How to Get a Recent Grad Off the Couch When Summer Ends

Helping them become more independent can require tough love and patience.

Posted Aug 29, 2019

When kids graduated high school this past June, more than one parent I know worried that their child had no real plans for the future. While many adolescents had lined up college or some other kind of training, many parents were stuck with an ungainly young adult who felt entitled to remain at home doing practically nothing.

Not planning for more education. Not working. Not even getting out of bed until well past noon. And certainly not helping around the house. If any of this sounds familiar, it may be time for some tough love with your child.

Parents typically let their young adults coast over the summer. After all (we reason), they have worked extra hard to graduate and who wouldn’t want to reward our kids with a carefree summer? But come the fall, what seemed like a well-deserved break can strain family relationships if that same young person gets to thinking, “this is a sweet deal” and takes up permanent resident as a non-contributing member of our household.

This phenomenon of elongated adolescence is relatively recent. The entire notion of what Jeffery Arnett calls “emerging adulthood” means that our youth are taking longer and longer to launch themselves into productive lives.

Of course, some families will see nothing wrong with a child staying at home until he, or she, is ready to marry and set up a household of their own. But that situation seldom means the child exists without family obligations. They are expected to contribute to the family in some way, and certainly they are expected to continue their education or get a job. A child who simply accumulates dirty dishes in his bedroom, or comes in late every night and disrupts the family, or expects his parents to keep paying for the internet, cell phone, and his pocket money, is not a child who is fulfilling his end of the bargain.

This fall, it may be time to motivate your young adult to prepare for their future with a little “tough love.” That term is often misunderstood as an excuse to be mean. That was never the intention. The term really is about providing a loving environment that motivates a child to behave in ways that are socially desirable. The emphasis should be on the love part rather than being tough. Here are three examples of strategies I’ve used over the years with families stuck in a pattern of exploitation by an overly entitled teen.

1. Give the young person important chores that benefit the family. While making their bed and putting their dishes in the dishwasher might feel like a helping hand, I tend to encourage families to invite their children to make more genuine contributions, like doing some of the grocery shopping, taking the car in for an oil change, and definitely doing the cooking for the entire family at least once a week. The goal is to show the young person they are part of the family and to give them tasks that benefit more than just themselves.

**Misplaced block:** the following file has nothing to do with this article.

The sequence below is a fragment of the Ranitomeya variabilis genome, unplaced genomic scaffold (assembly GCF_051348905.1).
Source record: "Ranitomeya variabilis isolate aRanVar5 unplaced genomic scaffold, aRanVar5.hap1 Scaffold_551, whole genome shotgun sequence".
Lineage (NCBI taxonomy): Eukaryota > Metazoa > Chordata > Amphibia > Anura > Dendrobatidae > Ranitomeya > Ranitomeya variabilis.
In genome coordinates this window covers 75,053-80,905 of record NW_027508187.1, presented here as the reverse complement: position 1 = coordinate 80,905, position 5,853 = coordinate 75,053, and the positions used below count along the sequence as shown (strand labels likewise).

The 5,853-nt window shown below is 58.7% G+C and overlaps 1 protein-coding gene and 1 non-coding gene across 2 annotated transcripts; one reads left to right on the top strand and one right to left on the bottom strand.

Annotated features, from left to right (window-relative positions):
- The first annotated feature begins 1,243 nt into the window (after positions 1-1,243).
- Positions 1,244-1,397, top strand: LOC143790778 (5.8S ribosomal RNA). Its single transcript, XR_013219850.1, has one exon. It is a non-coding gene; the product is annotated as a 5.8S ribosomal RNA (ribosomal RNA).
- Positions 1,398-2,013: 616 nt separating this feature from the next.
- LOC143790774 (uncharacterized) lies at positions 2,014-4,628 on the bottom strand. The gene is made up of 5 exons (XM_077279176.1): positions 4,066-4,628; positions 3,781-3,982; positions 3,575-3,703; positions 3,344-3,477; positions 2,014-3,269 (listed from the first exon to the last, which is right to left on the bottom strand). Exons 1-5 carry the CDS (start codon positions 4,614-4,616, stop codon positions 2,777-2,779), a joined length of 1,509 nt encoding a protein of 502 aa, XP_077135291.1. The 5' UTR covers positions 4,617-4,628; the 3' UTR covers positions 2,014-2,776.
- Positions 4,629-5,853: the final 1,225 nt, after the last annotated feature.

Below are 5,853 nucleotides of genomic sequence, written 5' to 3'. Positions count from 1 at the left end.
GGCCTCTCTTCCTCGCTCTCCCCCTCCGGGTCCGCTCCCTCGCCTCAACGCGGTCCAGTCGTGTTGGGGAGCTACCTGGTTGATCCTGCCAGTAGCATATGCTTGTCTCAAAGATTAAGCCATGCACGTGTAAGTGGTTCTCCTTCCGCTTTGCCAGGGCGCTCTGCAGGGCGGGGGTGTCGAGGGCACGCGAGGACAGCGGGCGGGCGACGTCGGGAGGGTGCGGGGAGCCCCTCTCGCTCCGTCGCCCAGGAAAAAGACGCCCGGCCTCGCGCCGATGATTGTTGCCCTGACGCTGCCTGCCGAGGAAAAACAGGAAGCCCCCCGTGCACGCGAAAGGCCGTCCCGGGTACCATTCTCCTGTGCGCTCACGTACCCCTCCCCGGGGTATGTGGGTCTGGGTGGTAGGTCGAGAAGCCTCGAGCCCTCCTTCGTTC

2. If that doesn’t work, then start calculating how much your time costs and how much it costs to keep the young person at home. While most parents are very hesitant to charge their children rent, it is perfectly reasonable for a young adult to pay for their own clothing, their own cell phone, and their own entertainment. If that requires them to find work, then you will have at least helped your child take a step in the right direction towards independence. If they are still excessively lazy and, say, won’t go for their driver’s license or contribute to car expenses (including insurance) then it may be time to charge them for each time you drive them to activities they want to do. More than one family has found this a great way to force a child to value their parents time and resources. I generally suggest you set your transportation fee at half the going rate for a taxi. That way you won’t feel guilty and your child will watch their money become income that you can spend on little luxuries (a spa day would be nice!).

3. If all else fails, prepare a soft landing for the teen outside your home. I never recommend cutting the young person off emotionally or financially or abandoning them to the street. If you do need your child to leave your home (because they are disruptive, abusing drugs, or not motivated to do much of anything) then arrange a safe place for them to go. Use your contacts to at least help them find a part-time job so they can afford rent. No matter what you do, be sure to let them know that you are asking them to leave because they need to develop the life skills necessary to succeed in life.

Encouraging our teens to launch, and helping them have the skills necessary to succeed, is a critical part of parenting. Just because our child walked across their high school or college stage with a diploma in hand doesn’t mean they have the life skills (or the motivation) they need to begin the next phase of their life as a young adult.

References

Arnett, J. J. (2006). Emerging adulthood: Understanding the new way of coming of age. In J. J. Arnett & J. L. Tanner (Eds.), Emerging adults in America: Coming of age in the 21st century (pp.3–20). Washington, DC: American Psychological Association.